Now, just to be clear on this point, California law does not say that a cyclist can travel in any lane simply because there is a right turn authorized somewhere along the road. The law is very specific—a cyclist is not required to ride as close as practicable to the right whenapproaching a place where a right turn is authorized. This means that although a cyclist is generally required to ride as close as practicable to the right, that requirement is not in effect when the cyclist is approaching a place where a right turn is authorized. This exception to the rule is intended to allow cyclists to make reasonable decisions about their safety at intersections and driveways, in order to avoid being right-hooked.
So what does “approaching” mean? The law isn’t specific, but a reasonable reading of the law would be 200 feet before an intersection or driveway. Why 200 feet? Because under California law, motorists are permitted to enter a bicycle lane to prepare for a turn within 200 feet of an intersection. It stands to reason, therefore, that at 200 feet, the cyclist is also approaching an intersection. Thus, a reasonable reading of the law would be that 200 feet before an intersection, motorists preparing to turn may enter a bicycle lane, while cyclists continuing through the intersection may move left.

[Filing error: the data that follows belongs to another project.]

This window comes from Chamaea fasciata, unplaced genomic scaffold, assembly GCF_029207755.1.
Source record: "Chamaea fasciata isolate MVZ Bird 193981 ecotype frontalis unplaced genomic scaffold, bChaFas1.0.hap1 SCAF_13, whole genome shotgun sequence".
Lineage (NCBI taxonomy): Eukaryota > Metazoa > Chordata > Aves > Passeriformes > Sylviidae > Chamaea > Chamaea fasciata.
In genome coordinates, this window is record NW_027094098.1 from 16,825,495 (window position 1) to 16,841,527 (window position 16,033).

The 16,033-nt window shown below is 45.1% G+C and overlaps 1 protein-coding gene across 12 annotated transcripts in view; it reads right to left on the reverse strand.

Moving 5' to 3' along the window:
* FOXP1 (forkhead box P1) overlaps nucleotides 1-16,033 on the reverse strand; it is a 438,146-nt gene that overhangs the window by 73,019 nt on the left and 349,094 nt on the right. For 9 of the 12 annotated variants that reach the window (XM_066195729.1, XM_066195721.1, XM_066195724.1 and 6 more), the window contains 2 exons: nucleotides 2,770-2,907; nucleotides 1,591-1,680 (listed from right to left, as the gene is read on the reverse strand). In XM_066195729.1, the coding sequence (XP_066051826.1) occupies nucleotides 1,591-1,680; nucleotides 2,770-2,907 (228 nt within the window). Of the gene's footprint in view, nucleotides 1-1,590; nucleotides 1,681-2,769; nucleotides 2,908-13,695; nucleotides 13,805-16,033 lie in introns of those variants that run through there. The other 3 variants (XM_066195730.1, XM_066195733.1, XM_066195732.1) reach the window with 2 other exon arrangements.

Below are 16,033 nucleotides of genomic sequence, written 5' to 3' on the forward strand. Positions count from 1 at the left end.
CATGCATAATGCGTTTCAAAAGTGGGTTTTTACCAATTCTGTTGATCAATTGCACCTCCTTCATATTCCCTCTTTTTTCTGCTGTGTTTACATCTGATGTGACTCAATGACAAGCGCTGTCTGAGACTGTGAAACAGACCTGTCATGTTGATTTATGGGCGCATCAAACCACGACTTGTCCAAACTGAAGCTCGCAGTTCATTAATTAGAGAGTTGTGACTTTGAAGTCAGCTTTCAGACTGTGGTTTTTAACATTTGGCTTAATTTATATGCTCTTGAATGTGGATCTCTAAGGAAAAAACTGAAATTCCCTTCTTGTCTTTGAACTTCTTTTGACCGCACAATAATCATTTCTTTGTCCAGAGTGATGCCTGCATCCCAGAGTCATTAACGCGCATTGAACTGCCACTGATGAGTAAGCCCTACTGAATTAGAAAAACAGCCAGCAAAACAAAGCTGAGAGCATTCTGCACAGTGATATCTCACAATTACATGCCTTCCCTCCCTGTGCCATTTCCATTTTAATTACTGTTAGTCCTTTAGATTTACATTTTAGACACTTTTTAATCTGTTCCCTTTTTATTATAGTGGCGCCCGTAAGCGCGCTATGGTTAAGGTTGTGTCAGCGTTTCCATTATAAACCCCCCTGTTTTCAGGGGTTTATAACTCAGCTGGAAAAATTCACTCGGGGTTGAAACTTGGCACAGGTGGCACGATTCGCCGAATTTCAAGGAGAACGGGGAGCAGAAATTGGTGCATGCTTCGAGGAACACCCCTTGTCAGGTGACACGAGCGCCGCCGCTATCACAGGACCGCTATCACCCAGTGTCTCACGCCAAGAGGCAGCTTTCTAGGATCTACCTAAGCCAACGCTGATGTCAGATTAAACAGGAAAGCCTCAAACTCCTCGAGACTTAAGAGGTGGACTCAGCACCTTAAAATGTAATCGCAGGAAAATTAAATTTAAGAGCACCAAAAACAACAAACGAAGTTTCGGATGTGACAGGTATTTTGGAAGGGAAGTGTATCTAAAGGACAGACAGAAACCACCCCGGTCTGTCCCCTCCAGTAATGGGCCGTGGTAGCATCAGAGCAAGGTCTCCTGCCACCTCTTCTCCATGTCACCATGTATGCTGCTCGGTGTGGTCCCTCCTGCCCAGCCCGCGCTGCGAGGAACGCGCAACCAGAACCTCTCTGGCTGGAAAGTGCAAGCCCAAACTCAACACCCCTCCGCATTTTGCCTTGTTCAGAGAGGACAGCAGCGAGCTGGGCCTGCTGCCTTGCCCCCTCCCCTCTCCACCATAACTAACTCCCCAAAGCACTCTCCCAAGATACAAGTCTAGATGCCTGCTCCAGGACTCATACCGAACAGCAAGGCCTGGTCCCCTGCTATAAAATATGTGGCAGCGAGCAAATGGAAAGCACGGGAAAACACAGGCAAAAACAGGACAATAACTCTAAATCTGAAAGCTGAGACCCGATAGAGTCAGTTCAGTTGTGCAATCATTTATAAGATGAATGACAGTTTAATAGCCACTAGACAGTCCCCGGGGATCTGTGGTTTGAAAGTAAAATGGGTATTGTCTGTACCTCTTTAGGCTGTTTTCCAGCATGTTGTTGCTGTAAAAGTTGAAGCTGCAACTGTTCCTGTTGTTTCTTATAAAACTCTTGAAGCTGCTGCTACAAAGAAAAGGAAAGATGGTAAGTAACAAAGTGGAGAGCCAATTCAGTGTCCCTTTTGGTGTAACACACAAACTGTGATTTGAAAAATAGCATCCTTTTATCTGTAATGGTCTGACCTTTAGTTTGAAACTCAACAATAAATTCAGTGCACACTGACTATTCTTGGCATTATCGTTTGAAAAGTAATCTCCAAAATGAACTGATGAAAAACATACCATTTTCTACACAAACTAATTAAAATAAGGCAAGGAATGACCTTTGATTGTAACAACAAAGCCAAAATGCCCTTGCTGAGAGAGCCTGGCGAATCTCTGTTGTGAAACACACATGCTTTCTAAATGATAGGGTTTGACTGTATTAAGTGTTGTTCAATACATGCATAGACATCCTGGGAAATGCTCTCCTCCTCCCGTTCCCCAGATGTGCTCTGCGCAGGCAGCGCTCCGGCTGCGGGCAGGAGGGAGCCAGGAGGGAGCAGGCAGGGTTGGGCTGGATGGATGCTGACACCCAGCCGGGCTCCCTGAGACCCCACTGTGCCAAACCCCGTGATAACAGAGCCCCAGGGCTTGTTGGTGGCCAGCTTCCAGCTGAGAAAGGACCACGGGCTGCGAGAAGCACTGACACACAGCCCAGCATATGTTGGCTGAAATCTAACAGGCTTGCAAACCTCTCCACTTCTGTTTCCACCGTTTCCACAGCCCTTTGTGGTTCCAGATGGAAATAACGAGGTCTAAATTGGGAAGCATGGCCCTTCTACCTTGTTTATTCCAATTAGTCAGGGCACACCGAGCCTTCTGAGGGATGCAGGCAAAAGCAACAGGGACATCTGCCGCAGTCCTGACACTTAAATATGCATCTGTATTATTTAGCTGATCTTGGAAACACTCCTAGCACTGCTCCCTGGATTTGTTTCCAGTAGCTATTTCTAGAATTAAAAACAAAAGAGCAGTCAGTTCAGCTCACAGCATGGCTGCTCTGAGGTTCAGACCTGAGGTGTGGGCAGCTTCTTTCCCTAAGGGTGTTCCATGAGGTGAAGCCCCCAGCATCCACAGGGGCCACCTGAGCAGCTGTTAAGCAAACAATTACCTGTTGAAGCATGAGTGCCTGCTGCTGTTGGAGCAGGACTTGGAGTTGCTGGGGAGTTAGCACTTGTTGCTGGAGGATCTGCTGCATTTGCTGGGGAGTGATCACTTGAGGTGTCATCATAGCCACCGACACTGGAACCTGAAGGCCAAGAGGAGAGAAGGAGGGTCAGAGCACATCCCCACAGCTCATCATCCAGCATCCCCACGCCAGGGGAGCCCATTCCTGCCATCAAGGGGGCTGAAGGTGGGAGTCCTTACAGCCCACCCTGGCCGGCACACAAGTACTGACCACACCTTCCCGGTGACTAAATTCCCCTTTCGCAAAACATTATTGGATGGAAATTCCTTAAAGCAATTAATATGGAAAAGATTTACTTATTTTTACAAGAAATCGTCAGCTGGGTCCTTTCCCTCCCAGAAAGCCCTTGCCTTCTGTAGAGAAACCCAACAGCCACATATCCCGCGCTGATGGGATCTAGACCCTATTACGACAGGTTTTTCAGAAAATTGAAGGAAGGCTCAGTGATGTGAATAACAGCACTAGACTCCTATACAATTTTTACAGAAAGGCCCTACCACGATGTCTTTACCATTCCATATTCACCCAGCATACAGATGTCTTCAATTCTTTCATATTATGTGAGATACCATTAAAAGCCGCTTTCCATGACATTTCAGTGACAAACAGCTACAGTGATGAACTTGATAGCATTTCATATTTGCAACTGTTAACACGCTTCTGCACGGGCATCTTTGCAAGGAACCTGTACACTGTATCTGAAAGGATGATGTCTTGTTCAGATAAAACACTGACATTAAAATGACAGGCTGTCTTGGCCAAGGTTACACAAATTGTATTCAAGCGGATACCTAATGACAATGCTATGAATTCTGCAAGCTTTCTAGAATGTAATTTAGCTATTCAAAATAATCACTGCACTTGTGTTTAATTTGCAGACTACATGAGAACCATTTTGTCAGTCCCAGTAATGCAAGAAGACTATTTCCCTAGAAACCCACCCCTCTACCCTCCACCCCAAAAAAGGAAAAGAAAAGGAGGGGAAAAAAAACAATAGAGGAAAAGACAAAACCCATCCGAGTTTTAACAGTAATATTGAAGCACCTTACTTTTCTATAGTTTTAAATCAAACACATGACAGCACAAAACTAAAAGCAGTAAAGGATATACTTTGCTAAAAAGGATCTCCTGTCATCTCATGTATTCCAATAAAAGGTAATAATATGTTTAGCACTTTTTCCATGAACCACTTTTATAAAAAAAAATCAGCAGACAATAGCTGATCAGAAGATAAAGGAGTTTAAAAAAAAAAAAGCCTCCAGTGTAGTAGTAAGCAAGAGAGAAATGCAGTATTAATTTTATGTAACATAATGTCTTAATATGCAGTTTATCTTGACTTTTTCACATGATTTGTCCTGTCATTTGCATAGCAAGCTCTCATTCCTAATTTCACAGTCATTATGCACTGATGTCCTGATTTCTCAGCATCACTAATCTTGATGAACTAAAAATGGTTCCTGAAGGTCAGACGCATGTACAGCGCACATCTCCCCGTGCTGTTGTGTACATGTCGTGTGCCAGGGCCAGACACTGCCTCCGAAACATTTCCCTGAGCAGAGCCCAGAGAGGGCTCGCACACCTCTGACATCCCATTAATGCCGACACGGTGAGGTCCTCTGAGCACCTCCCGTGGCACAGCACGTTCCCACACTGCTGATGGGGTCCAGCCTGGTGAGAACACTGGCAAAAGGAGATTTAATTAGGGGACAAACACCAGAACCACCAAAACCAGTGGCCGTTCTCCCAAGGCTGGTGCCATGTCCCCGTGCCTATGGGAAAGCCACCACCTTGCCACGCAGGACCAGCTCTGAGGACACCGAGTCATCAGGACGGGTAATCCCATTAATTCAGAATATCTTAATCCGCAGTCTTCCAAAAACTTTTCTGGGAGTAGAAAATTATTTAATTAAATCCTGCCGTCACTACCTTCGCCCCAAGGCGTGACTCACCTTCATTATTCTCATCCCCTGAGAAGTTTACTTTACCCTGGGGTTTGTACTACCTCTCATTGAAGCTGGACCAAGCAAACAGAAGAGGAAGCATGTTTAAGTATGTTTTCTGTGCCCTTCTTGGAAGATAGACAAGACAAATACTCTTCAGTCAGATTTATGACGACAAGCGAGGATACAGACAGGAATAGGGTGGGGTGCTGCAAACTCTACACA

Of course, the Judge dispensed with California law altogether, explaining that with regard to moving left when approaching a place where a right turn is authorized, “I don’t think it’s appropriate.”
Now, the Court did not say that Woolley couldn’t pass traffic on the right. Presumably, had he been traveling as close as practicable to the right, he would not have been cited, nor convicted, for passing traffic on the right. Well, presumably. After all, a Utah court did just reach the bizarre conclusion that cyclists can not pass on the right. Nevertheless, the issue was not raised in California, so we may presume that Woolley would not have been cited and convicted simply for passing on the right.
But Woolley also argued that under California law, cyclists are not required to ride to the right when overtaking and passing another bicycle or vehicle proceeding in the same direction. And in fact, Woolley had been passing a line of vehicles when the officer pulled him over; by passing those vehicles on the left, Woolley was operating lawfully under California law. However, despite what California law clearly allows, the Court didn’t see it that way. Asked for an explanation, the Court replied
Sir, I am not going to argue with you. I have made a ruling.
And because the Judge was not basing his ruling on California law, as he is required to do, silence was perhaps his wisest choice.